A TSA spokesperson told The Consumerist that it would contact any airlines that promoted this “rule,” but as far as we know, only United posted anything about it. Dankers described a previous incident where Southwest Airlines incorrectly advised against packing glossy magazines, but said it was unrelated. It’s not clear how widely United enforced its fake restriction, although the aforementioned attendee apparently did end up packing her comics in a carry-on.

So how did this happen? Dankers didn’t speculate, and United hasn’t responded to our request for comment yet. But it’s possible that United massively misread a 2016 TSA blog post aimed at Comic-Con attendees. In a list of “suggestions” for packing, it advised putting brochures, comic books, and magazines in carry-on bags instead of checked luggage, because large stacks of them could trigger bag searches that slowed down security. But that was a logistical guideline, not a literal security rule.

This isn’t the first book-related TSA scare we’ve had this year. In May, a report suggested that people might have to start taking all books out of carry-on bags during security screenings, something the agency later said was part of a small, discontinued test program. It’s not often you see the TSA come out of an airport security story looking like the heroes.... but then again, it’s hard to find an airline that’s more widely hated than United, too.

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How to get free US military weapons—build fake website and DOD will oblige

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Enlarge / Some of the free gear the Defense Department handed over to a fake police agency with a fake website. (credit: GAO)

If you're not a US military or police buff, you probably have never heard of the 1033 Program. It essentially provides a bureaucratic means to transfer excess military grade weapons to local law enforcement agencies. Sure, you may not like local police departments having all types of military gear, such as grenade launchers, helicopters, boats, M14s, M16s, and so on.

And you probably won't like how the agency seemingly doles out the weapons to anybody. All you have to do is apply, create a fake website, and the Defense Logistics Agency (DLA) will oblige. Law enforcement experience is not required. There doesn't seem to be a requirement that the requesting agency actually be real, either.

That's according to a new Government Accountability Office report. The government auditing agency created a fake website of a fake police department and applied for the surplus goods. The fake agency was handed $1.2 million in weapons, including night-vision goggles, simulated rifles, and simulated pipe bombs. The simulated rifles and pipe bombs could have been turned into "potentially lethal items if modified with commercially available items," according to the report. Simulated weapons are used for training purposes.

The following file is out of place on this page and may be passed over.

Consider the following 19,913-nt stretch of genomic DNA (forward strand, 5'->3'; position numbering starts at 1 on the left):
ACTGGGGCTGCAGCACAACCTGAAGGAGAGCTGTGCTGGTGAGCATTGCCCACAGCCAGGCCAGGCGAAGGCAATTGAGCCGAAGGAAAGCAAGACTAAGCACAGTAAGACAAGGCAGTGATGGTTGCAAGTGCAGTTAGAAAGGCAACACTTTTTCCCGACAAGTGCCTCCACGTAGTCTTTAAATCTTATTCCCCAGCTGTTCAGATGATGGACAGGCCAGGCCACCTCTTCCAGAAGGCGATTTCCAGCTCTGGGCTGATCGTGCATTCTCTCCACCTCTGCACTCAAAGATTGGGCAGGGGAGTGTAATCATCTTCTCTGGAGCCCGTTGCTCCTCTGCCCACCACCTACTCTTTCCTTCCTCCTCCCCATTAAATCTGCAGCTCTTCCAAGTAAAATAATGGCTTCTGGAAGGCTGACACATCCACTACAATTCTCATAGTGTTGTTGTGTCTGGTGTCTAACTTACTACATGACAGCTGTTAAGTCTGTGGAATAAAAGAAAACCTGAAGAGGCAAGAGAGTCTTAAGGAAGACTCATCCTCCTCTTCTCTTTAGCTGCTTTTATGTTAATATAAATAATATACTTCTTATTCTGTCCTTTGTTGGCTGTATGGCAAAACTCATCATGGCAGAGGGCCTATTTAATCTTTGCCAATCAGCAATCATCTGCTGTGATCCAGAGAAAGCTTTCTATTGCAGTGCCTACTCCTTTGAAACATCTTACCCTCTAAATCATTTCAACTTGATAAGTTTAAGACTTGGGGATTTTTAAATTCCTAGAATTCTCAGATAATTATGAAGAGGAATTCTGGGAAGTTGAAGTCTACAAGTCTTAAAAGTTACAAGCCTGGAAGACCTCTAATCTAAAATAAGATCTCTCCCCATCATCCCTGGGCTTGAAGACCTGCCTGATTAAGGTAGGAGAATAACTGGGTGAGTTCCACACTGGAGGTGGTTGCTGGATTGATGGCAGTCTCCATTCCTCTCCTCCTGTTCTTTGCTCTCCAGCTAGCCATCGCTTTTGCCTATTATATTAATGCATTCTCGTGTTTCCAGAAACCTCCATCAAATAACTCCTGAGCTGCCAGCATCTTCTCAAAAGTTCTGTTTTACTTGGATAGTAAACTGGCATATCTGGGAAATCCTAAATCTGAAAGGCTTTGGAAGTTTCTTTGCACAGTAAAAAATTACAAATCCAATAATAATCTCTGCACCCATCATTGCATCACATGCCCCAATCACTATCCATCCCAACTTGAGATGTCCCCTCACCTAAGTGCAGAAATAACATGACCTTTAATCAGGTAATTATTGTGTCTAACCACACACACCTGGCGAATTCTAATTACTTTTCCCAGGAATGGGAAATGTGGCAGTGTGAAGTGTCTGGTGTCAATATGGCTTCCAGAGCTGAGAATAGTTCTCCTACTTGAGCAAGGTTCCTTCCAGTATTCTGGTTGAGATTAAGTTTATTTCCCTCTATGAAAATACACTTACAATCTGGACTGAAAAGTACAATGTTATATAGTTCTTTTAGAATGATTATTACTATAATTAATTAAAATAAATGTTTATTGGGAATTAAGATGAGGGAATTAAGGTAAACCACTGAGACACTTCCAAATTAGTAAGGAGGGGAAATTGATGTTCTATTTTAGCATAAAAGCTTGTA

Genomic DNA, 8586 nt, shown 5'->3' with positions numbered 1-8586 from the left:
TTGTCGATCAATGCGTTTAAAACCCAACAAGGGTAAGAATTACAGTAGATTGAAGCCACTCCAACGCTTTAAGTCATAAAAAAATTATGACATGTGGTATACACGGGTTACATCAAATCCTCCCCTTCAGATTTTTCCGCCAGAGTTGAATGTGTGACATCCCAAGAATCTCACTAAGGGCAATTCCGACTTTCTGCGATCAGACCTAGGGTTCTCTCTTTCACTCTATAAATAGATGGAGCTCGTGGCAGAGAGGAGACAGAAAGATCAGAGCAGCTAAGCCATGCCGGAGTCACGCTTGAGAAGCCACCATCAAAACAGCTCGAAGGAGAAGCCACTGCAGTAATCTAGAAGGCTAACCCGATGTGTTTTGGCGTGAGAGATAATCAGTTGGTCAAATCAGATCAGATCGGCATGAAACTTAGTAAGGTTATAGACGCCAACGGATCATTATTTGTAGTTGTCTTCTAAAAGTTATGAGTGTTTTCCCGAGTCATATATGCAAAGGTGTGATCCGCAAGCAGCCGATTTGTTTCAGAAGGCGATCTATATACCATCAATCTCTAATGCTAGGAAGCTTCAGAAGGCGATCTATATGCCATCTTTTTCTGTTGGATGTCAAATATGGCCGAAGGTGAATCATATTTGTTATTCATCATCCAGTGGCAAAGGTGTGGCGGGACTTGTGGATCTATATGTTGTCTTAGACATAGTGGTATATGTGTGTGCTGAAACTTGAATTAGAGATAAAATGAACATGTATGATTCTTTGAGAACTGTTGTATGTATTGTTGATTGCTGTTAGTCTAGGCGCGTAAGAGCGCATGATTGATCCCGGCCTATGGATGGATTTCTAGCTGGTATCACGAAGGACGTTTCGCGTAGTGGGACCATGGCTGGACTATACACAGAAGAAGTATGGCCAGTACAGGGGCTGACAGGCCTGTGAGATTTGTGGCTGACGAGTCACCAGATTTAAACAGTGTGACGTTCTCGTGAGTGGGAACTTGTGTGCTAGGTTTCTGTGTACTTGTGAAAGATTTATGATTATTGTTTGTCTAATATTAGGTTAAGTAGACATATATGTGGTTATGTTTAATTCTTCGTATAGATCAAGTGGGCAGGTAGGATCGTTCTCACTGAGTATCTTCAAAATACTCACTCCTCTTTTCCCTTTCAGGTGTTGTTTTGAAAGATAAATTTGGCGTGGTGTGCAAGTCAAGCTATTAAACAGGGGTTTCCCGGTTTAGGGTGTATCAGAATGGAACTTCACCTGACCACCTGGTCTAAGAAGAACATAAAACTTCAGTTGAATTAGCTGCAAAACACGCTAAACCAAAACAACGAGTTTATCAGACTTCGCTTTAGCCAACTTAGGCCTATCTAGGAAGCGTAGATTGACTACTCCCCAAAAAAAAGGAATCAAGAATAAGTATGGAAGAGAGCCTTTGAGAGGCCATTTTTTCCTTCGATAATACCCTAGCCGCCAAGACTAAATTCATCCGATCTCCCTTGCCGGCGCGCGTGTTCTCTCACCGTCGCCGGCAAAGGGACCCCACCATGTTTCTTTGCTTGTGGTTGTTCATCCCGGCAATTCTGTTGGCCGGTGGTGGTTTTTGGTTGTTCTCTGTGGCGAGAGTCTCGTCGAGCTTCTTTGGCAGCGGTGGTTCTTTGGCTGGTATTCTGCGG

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Delta Enters Next Phase Of Testing Fingerprints As Boarding Passes

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Back in May, Delta announced that it would test allowing a subgroup of passengers to access its Sky Club lounge at Reagan National Airport using only a fingerprint. That test was apparently successful, and now the airline will begin allowing that same group of passengers to actually board the aircraft using their fingerprint instead of a boarding pass.

If you want to try the service, now it’s only available to passengers boarding flights at Reagan National Airport (DCA) who are members of Delta’s SkyMiles frequent flyer program and CLEAR, a third-party service that lets travelers zoom past security lines for $179 per year.

Being part of CLEAR puts your fingerprint on file, since that’s how the service authenticates you. Delta combines this information with your boarding pass data, and now a fingerprint sensor has been added at boarding,

The final phase will allow travelers to check their bags using a fingerprint in place of a boarding pass, possibly eliminating the need to bother with boarding passes at all for the subgroup of passengers eligible to use the program.

Coming soon to a finger near you?

After Delta sees that everything is working, you might see this service available at an airport near you sooner than you think.

“Once we complete testing, customers throughout our domestic network could start seeing this capability in a matter of months – not years. Delta really is delivering the future now,” Delta’s senior executive vice president and chief operating officer Gil West said in a statement, using what would perhaps be a more appropriate tagline for UPS or FedEx.

Other airlines are also experimenting with biometric boarding and checkin, though JetBlue and British Airways have their hopes pinned on facial recognition technology, not fingerprints.







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1 public comment
mkalus
7 days ago
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Time to buy a boat if I want to go abroad.
iPhone: 49.287476,-123.142136